At the end of every semester, students often fill out evaluations rating their teachers. It’s a report card of sorts, a way for instructors to know if they can improve the way they taught a subject matter or were particularly helpful in explaining a tough concept.
But it’s likely not the fairest way to evaluate a professor, according to some new research by French economist Anne Boring. She, along with Philip Stark and Kellie Ottoboni at the University of California, Berkeley, found that teacher evaluations can also reveal a gender bias many students might not even be aware they’re acting on.
Boring started her research at her home university, Sciences Po in Paris, where she found that male French students were rating male instructors more highly on their evaluations than their female instructors. The researchers didn’t want to make a final conclusion based on this result, however — after all, as NPR education reporter Anya Kamenetz points out, “Is it bias? Or were the male instructors, maybe, actually, on average, better teachers? (It’s science; we have to ask the uncomfortable questions.)”
The American version of the experiment twisted the French version in a creative way: Students took an online course taught by either a male or a female instructor. What the students didn’t know was that in half the cases, their male teacher was actually a female, and if they had the female teacher, she was, in fact, a male. And here’s where gender bias was clearly shown: Female students rated “male” instructors more highly, despite the fact that the instructor engaged in the same teaching methods as their actual female selves. It’s similar to the results of a 2014 study, which also found that students tended to rate their instructors more highly when they thought that instructor was a man.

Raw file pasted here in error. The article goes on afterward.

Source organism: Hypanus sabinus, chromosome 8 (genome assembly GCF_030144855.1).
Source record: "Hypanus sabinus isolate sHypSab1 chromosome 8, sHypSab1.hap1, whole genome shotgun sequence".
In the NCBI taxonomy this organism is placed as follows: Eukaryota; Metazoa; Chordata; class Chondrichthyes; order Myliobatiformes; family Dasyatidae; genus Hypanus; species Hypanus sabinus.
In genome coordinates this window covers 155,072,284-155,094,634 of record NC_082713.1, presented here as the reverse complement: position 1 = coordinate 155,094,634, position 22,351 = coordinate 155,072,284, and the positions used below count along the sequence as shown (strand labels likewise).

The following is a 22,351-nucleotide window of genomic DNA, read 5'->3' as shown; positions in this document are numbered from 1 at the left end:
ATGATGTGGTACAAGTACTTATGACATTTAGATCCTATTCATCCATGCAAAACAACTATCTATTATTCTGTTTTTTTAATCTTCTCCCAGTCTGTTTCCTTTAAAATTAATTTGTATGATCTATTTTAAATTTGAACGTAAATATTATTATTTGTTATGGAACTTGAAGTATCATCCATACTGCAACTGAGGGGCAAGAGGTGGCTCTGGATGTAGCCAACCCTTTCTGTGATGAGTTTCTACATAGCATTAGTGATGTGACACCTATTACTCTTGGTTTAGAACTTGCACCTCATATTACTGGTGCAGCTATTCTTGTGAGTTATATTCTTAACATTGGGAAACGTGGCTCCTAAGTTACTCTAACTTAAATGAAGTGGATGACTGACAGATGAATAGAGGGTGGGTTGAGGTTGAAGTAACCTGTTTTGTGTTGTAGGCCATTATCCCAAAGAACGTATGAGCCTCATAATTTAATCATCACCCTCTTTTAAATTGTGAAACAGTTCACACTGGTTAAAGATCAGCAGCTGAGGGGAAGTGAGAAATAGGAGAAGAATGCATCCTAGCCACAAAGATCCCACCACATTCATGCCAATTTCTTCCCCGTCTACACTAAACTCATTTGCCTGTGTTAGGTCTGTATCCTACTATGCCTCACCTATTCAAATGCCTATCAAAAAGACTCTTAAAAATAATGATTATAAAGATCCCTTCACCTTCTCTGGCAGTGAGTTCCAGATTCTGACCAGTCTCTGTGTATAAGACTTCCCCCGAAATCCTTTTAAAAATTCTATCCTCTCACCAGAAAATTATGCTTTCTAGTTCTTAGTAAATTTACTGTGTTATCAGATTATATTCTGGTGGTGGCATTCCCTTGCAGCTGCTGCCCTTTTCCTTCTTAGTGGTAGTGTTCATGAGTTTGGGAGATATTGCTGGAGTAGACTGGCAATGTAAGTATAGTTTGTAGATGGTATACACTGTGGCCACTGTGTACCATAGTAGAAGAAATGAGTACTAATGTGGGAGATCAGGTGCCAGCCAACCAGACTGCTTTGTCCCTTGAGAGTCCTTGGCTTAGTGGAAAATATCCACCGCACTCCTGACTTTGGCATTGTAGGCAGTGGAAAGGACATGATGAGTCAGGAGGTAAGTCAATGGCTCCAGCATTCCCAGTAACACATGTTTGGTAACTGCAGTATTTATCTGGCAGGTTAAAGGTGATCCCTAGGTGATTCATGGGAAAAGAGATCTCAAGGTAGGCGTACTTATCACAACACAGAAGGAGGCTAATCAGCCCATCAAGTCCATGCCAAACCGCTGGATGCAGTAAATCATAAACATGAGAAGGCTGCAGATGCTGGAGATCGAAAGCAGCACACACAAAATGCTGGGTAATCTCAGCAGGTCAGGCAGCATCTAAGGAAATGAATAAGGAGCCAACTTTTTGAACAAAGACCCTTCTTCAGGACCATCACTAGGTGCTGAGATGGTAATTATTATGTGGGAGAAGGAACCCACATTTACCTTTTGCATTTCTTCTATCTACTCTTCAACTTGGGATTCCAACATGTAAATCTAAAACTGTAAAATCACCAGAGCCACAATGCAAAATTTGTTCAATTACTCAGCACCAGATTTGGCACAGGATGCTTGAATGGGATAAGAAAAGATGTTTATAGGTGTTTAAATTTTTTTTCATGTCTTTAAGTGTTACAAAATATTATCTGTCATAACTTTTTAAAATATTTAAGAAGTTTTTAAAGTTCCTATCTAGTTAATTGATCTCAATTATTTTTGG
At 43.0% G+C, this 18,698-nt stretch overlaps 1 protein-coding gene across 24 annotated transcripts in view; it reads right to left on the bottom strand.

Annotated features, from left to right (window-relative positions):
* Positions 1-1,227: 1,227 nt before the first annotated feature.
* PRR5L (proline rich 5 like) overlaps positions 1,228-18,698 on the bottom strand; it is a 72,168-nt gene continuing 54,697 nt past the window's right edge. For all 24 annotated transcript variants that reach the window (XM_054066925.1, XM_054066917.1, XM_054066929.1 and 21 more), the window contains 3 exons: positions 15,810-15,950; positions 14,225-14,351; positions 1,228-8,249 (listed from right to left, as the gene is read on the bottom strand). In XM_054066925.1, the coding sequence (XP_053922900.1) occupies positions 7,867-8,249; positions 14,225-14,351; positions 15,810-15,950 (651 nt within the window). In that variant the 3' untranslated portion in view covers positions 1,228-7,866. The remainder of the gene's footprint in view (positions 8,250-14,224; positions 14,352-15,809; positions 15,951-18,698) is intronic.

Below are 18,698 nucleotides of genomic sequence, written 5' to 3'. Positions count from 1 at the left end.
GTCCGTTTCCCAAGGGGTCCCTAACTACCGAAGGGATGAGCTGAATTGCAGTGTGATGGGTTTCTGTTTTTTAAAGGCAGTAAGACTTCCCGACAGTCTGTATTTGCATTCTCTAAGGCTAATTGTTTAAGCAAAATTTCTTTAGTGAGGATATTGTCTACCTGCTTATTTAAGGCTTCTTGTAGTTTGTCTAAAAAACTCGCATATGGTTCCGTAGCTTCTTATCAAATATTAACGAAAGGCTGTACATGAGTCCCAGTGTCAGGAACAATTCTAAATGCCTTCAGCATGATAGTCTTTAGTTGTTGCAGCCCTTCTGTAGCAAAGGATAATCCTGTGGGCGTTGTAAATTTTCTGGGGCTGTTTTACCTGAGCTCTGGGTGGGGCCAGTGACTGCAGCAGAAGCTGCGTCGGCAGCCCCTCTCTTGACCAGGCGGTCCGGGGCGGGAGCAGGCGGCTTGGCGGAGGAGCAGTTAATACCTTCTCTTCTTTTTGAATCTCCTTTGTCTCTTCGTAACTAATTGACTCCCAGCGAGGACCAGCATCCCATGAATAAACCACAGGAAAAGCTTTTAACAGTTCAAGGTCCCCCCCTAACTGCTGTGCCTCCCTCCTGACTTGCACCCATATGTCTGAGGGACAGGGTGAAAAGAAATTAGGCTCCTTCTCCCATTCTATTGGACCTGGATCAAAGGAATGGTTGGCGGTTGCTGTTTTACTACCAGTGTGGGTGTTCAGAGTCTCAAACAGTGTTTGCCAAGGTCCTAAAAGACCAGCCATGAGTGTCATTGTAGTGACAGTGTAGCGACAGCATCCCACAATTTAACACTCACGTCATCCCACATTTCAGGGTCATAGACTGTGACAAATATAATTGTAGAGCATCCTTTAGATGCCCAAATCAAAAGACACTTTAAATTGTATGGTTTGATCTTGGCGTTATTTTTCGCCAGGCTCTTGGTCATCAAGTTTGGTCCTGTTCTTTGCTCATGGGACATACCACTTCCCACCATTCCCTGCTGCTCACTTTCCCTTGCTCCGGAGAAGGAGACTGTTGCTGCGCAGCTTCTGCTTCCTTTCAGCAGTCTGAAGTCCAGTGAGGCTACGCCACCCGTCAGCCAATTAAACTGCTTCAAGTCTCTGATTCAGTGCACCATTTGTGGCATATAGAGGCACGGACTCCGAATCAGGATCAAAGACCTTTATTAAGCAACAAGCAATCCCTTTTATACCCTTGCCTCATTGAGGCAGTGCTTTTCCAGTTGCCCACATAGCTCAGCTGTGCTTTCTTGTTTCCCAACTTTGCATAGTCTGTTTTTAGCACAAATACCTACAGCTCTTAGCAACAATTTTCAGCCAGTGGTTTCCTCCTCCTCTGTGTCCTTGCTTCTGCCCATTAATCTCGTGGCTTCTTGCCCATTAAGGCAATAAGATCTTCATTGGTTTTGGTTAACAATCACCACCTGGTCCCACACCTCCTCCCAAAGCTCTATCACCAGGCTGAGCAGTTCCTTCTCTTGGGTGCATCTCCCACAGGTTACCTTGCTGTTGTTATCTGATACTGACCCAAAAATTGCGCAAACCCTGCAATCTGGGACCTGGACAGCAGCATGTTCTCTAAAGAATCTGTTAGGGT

Stark — whose previous research in this area has shown that of the small population of students who complete their evaluations, most are either very unhappy or extremely happy with the instructor and class, thereby skewing results — says trying to create a new evaluation that lacks bias is “hopeless.” Boring agrees, arguing that while teacher evaluations can be valuable, “they are too biased to be used in a high-stakes way as a measure of teacher effectiveness,” Kamenetz writes.
Also, the researchers didn’t mince words with the title of their paper, offering perhaps the most concise, candid judgment of teacher evaluations of all: “Student Evaluations of Teaching (Mostly) Do Not Measure Teaching Effectiveness.” Kind of says it all.